Be careful that your splash screen doesn't squander the foreground love

Raymond Chen


Commenter Erbi has a program which creates a splash screen on a background thread while the main thread initializes. “I create and then destroy this splash screen window just before creating and displaying the main window.” The problem is that the main window fails to obtain foreground activation. Commenting out the code that creates the splash screen fixes the problem, but then there isn’t a splash screen any more (obviously). “Is there an explanation for this behavior?” This behavior is explained by two earlier blog posts, plus a PDC talk. The first blog post came out years before this question was asked: The correct order for disabling and enabling windows. Destroying a window is a rather extreme case of disabling it, but the effect is the same. When you destroy the splash screen, foreground activation needs to move to some other window, and since your main window isn’t around to inherit it, foreground activation leaves your program. When the main window appears, it’s too late.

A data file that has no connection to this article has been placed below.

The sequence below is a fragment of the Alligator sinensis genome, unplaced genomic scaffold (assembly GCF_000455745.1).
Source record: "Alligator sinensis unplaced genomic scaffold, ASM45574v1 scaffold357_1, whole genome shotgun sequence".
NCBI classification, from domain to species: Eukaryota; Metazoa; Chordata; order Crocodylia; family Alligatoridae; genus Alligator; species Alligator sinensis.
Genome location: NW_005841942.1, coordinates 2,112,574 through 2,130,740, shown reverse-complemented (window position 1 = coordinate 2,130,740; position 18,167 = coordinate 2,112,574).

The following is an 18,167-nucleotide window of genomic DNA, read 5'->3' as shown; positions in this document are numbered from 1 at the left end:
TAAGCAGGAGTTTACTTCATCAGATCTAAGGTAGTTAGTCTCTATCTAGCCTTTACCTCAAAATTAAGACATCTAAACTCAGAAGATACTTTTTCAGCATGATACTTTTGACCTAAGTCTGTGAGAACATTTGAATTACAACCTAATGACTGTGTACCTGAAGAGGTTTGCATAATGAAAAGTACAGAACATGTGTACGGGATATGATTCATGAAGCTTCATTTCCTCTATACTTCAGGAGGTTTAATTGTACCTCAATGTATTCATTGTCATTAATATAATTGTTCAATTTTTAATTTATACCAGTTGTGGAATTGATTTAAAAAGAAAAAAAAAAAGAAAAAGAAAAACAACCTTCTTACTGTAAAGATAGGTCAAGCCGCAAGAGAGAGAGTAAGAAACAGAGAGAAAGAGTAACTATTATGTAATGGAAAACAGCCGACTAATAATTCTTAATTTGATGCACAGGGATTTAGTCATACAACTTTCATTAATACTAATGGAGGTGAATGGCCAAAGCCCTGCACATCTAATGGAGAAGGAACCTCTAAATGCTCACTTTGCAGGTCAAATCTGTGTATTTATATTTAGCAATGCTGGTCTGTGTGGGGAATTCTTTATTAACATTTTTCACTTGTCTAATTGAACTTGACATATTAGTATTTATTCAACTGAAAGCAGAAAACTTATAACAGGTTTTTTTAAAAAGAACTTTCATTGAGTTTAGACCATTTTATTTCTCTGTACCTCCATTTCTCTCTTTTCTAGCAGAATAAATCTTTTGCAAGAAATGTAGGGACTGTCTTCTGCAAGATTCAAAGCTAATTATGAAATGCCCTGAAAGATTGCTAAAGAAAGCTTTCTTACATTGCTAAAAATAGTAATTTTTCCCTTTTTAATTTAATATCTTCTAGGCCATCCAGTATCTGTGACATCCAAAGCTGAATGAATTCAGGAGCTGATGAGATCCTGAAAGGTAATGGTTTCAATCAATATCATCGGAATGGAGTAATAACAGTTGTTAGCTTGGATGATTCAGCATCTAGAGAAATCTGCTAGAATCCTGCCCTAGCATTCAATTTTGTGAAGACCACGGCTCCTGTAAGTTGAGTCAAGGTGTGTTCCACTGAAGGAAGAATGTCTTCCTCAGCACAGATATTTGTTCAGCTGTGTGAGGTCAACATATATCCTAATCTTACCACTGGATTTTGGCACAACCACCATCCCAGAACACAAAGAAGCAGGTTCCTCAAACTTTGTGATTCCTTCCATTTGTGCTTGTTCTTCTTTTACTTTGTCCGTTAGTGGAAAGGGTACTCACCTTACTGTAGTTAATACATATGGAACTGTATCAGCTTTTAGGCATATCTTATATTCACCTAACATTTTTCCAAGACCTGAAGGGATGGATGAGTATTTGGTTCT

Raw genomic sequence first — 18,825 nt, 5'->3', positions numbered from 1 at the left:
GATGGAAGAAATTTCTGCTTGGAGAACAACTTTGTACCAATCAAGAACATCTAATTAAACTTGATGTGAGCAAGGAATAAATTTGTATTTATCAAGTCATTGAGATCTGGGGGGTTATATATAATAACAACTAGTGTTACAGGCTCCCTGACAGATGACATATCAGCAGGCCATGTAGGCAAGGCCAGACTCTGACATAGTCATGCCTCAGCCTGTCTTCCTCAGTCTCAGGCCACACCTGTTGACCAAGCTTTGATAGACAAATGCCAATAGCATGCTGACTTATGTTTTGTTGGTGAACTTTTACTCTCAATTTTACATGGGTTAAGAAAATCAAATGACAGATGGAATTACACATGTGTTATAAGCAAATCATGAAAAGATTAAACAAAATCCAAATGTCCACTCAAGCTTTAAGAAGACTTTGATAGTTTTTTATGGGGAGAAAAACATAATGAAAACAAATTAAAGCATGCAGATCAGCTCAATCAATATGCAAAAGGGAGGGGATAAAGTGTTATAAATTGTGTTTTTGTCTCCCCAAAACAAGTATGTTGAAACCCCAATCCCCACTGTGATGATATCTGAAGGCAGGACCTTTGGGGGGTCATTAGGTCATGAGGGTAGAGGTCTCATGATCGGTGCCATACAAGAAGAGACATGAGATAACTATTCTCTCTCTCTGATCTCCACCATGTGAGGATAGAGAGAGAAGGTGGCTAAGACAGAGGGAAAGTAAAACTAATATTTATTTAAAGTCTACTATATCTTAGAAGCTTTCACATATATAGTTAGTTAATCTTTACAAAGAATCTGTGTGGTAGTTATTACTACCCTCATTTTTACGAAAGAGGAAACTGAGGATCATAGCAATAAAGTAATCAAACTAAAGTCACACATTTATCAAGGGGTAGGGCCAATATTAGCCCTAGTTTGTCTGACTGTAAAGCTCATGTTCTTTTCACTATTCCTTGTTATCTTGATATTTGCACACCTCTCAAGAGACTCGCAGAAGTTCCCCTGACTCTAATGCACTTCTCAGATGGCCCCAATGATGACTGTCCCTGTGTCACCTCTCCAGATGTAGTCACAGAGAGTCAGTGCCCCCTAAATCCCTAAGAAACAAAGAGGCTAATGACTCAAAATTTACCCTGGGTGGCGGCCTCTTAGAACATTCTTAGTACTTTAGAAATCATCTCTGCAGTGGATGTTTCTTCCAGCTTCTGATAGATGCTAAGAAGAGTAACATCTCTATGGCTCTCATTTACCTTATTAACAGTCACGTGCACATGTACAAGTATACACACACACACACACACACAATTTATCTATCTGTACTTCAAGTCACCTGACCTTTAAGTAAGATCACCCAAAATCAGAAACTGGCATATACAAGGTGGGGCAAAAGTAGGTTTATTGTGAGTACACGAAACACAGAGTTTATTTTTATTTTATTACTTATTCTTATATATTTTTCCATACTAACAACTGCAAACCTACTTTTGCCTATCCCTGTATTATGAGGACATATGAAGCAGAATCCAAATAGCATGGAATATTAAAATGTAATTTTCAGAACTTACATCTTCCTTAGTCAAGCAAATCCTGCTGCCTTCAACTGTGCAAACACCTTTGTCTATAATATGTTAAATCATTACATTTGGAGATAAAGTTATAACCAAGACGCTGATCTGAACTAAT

The PDC talk came next, followed shortly thereafter by a blog post version of the same talk. As marketing folks like to remind you, “You get only one chance to make a first impression.” Similarly, you get only one chance to use your foreground activation permission, and you decided to blow it on a splash screen. That’s fine as far as it goes, but if you want to transfer that permission to another window, you have to manage it yourself. The recommended way is to establish an owner/owned relationship between them; that’s the case that the “disabling and enabling windows” article focuses on.


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